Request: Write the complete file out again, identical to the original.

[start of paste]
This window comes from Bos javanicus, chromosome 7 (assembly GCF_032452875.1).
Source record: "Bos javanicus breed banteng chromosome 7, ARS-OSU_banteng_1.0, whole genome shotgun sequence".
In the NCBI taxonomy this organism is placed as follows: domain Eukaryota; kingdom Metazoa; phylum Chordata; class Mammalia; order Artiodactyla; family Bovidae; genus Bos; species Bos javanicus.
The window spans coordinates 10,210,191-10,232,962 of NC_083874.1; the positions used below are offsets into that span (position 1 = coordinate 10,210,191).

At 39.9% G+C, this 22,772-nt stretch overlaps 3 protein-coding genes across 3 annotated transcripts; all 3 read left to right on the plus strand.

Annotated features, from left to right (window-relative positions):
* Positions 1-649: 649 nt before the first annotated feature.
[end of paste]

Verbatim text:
This window comes from Bos javanicus, chromosome 7 (assembly GCF_032452875.1).
Source record: "Bos javanicus breed banteng chromosome 7, ARS-OSU_banteng_1.0, whole genome shotgun sequence".
In the NCBI taxonomy this organism is placed as follows: domain Eukaryota; kingdom Metazoa; phylum Chordata; class Mammalia; order Artiodactyla; family Bovidae; genus Bos; species Bos javanicus.
The window spans coordinates 10,210,191-10,232,962 of NC_083874.1; the positions used below are offsets into that span (position 1 = coordinate 10,210,191).

At 39.9% G+C, this 22,772-nt stretch overlaps 3 protein-coding genes across 3 annotated transcripts; all 3 read left to right on the plus strand.

Annotated features, from left to right (window-relative positions):
* Positions 1-649: 649 nt before the first annotated feature.